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Dr. B.
Dr. B., Board Certified Veterinarian
Category: Vet
Satisfied Customers: 22449
Experience:  General practice veterinary surgeon with extensive experience in a wide range of species.
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Rabbit not eating and very weak

Customer Question

My rabbit is refusing to eat. I took her to the vet on monday because she was eating little and losing weight. The vet discovered she had a pussy genital skin infection caused by mites and a possible dental problem but couldn't see anything in her mouth to do with her teeth. It was almost like she didn't know what she was doing. She said there was black stuff in my rabbits mouth but didn't know what that was. She prescribed meloxidyl as a pain killer to see if that would help her eat and get her weight back up. The dosage is 5kg for a 2kg rabbit in a 24 hour period. She has gone downhill since she has been taking the pain killer. I feel she should have been prescribed an antibiotic. Today she has no energy, lost more weight and is extremely dropsy and lethargic. What should be our next step?

Submitted: 3 years ago.
Category: Vet
Expert:  Dr. B. replied 3 years ago.

Hello & welcome, I am Dr. B, a licensed veterinarian and I would like to help you with your wee one today. I do apologize that your question was not answered before. Different experts come online at various times; I just came online, read about your wee one’s situation, and wanted to help.

Now I must say that I am quite concerned about Bumble and strongly suggest a second opinion as soon as possible. First, if we have pus then we have to appreciate that this tells us that bacterial infection is present and antibiotics are indicated. Now it is difficult to appreciate without seeing Bumble myself whether the vet saw a skin fold infection or infection/discharge from the genitourinary tract. This is important to distinguish since if this was discharge from the vagina, then we'd also have to be concerned about uterine infections (pyometra), urinary infections, and vaginal infections. In all cases, antibiotics at the very least would be required (where the uterine infection can require urgent spaying to remove the infected uterus). So, if the previous vet wasn't sure how to approach Bumble's care then we want to have this reassessed by a rabbit specialist vet to make sure we don't have something more sinister here and get this addressed for her no matter which it may be.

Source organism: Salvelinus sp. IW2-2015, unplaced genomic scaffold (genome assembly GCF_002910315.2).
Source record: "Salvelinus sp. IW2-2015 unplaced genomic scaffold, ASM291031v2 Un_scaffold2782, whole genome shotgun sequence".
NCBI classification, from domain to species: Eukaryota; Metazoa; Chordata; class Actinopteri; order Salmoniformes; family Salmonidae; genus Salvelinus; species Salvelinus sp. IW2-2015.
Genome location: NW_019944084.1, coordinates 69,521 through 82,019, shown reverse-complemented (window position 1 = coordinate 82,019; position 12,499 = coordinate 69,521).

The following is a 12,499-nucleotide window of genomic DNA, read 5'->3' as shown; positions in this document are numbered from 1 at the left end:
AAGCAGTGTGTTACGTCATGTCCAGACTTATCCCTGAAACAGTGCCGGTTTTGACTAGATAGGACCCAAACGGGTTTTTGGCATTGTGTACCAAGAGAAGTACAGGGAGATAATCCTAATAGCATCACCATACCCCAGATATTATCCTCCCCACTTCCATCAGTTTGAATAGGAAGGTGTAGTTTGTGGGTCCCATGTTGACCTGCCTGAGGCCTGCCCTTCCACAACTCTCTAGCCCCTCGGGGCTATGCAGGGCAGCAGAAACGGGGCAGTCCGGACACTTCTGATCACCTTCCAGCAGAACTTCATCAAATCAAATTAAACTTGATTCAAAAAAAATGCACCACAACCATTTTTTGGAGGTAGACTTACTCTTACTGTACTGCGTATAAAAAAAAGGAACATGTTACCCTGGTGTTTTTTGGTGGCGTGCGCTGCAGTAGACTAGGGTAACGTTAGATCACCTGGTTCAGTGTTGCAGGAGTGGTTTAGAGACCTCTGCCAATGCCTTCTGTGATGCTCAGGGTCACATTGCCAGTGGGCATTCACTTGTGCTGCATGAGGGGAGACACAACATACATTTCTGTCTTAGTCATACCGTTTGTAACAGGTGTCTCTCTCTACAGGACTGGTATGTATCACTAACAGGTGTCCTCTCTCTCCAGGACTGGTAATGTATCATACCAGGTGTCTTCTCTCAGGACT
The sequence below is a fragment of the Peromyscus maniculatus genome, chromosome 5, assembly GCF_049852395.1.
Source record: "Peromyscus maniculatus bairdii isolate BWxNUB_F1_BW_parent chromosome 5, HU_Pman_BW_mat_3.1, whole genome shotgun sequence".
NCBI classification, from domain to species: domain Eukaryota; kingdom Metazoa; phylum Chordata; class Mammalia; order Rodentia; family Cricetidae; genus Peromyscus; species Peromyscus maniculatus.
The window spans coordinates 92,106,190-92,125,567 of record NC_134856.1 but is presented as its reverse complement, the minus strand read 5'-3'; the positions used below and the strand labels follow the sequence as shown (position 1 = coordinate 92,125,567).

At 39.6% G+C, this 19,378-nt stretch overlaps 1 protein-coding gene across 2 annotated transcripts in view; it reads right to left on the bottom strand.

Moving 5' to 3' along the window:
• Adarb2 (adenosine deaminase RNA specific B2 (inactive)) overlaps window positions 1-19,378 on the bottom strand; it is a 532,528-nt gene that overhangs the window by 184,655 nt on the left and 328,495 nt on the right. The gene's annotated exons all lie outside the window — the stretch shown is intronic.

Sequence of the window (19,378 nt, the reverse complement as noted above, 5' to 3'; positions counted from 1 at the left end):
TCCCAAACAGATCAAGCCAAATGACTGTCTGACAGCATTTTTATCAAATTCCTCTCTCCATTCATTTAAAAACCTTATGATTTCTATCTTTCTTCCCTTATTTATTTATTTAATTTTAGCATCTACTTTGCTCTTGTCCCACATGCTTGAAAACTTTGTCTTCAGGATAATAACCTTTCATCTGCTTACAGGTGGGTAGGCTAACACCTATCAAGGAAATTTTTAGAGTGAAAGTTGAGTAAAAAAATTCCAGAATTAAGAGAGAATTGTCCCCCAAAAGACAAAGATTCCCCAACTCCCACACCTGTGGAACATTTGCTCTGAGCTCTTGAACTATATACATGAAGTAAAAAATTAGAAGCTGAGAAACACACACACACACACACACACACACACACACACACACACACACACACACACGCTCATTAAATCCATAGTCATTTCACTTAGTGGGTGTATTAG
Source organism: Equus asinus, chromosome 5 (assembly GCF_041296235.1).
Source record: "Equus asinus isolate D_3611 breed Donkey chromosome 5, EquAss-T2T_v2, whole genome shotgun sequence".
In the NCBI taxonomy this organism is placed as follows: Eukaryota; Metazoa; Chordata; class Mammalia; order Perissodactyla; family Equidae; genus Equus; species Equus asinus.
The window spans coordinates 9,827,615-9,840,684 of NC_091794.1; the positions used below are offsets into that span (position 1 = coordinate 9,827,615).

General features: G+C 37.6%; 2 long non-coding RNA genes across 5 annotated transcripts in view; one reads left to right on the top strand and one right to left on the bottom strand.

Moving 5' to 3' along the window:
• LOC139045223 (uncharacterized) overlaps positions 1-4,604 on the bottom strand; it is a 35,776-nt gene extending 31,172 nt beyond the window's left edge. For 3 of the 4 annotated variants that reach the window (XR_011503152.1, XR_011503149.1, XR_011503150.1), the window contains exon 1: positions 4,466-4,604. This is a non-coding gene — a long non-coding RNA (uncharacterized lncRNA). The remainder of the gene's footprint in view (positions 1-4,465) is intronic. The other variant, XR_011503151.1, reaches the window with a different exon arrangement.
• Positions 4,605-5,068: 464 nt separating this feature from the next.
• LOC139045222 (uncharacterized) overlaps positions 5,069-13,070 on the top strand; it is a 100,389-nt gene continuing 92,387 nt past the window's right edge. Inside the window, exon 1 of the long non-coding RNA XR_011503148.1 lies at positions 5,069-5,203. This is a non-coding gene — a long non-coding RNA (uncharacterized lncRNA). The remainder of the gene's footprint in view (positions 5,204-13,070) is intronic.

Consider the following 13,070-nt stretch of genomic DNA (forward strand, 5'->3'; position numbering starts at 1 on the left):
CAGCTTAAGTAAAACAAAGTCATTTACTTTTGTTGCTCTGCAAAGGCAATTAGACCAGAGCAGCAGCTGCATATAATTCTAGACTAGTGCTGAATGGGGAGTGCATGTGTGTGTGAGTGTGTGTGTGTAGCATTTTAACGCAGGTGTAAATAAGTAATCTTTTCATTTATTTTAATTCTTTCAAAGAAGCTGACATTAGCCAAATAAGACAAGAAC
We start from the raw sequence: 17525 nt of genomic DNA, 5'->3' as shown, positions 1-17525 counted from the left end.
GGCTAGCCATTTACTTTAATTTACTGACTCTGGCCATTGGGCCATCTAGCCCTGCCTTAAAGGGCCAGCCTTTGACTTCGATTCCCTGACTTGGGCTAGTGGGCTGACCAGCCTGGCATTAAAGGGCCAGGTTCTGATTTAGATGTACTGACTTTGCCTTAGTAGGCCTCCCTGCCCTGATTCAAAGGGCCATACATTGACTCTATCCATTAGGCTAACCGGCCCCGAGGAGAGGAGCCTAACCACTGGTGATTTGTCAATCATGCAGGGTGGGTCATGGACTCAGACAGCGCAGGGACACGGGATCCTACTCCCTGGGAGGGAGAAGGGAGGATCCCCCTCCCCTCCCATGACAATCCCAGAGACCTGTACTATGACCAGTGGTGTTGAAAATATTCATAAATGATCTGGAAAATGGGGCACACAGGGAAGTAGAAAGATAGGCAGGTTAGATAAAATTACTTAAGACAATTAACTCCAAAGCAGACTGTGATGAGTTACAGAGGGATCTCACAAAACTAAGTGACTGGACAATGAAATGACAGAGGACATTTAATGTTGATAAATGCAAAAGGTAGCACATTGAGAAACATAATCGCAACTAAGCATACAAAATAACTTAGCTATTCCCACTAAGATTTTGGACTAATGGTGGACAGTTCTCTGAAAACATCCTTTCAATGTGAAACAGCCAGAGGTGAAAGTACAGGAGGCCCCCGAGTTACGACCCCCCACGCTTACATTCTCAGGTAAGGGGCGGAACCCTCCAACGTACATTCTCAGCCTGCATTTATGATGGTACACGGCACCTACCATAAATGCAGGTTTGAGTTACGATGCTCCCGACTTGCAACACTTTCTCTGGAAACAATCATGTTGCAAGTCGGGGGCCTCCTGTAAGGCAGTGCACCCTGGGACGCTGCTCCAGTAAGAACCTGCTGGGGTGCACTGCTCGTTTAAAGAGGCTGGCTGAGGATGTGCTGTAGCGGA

Furthermore while her anorexia is a secondary issue it is one of equal (or arguably greater) importance here. The reason because as I am sure you can appreciate, any decrease in appetite is a
very serious problem in rabbit medicine. This is because rabbits have a more complicated gastrointestinal tract then other domestic pets (similar to horses, actually) and if you imagine these guts behave like conveyor belts. They should always be moving, which is why access to slowly digestible foods like hays are fed ad lib. So, if the rabbit stops eating then the guts can stop moving leading to life threatening gastric stasis (one of the few true rabbit emergencies.) So, Bumble's eating/drinking less is and not responding to the treatment that was dispensed, we definitely want her reassessed before this can progress any farther (which her decline suggests is already happening)..


Just to note, some of the other red flags we can see with gastric stasis:

  • Decreasing or sudden lack of appetite for food (+/- water)
  • Changes to fecal production (from soft stools, to strangely shaped fecal pellets to diarrhea or no fecal production at all)
  • Off color/lethargy/ hiding
  • No GI sounds or loud uncharacteristic grumbles/growl
  • Stretching out and lethargy (associated with gut pain)

Now no matter what is the precipitating cause that lead her to be off her food, this situation is serious for Bumble.. Therefore, we do want her seen for a second opinion as soon as possible. A rabbit vet will able to assess the trigger abd address it but will also start more aggressive treatment to restart the gut ((ie pain killers but also prokinetics, +/- fluids, antibiotics) to get her eating on her own.

Care for these wee ones is often intensive and syringe feeding is a very important part of it. I am glad to see that you have been syringing baby food, but this is only a short term option and lacks the level of fiber she needs. At the very least, we'd want to be crushing her pelleted feed into the baby food. But further to that we'd really want her on a highly nutritious rabbit food (Oxbow’s Critical Care feed (LINK)) or Supreme Recovery Diet to aid getting her guts moving again until she is eating on her own.


Overall, in this case, it doesn't sound like the current treatments are addressing the situation well enough for Bumble if she is deteriorating and becoming weak. Therefore, it would be best to have her reassessed potentially as a second opinion to make sure you address this aggressively to give Bumble the best chance.

If you don't already have a specialist rabbit vet in mind and wish to find one near you, by checking here the House Rabbit Society Database HERE. Alternatively, you can use the exotics filter on the RCVS register to find an exotics vet near you. You can find that here (LINK). As well, a lot of the vet schools (ie Edinburgh, Bristol, RVC, etc.) will either have an exotics vet on site or will have ties to one that they can refer you to (ie. Glasgow). As well, you can check here .


I hope this information is helpful.

If you need any additional information, do not hesitate to ask!

All the best,

Dr. B.


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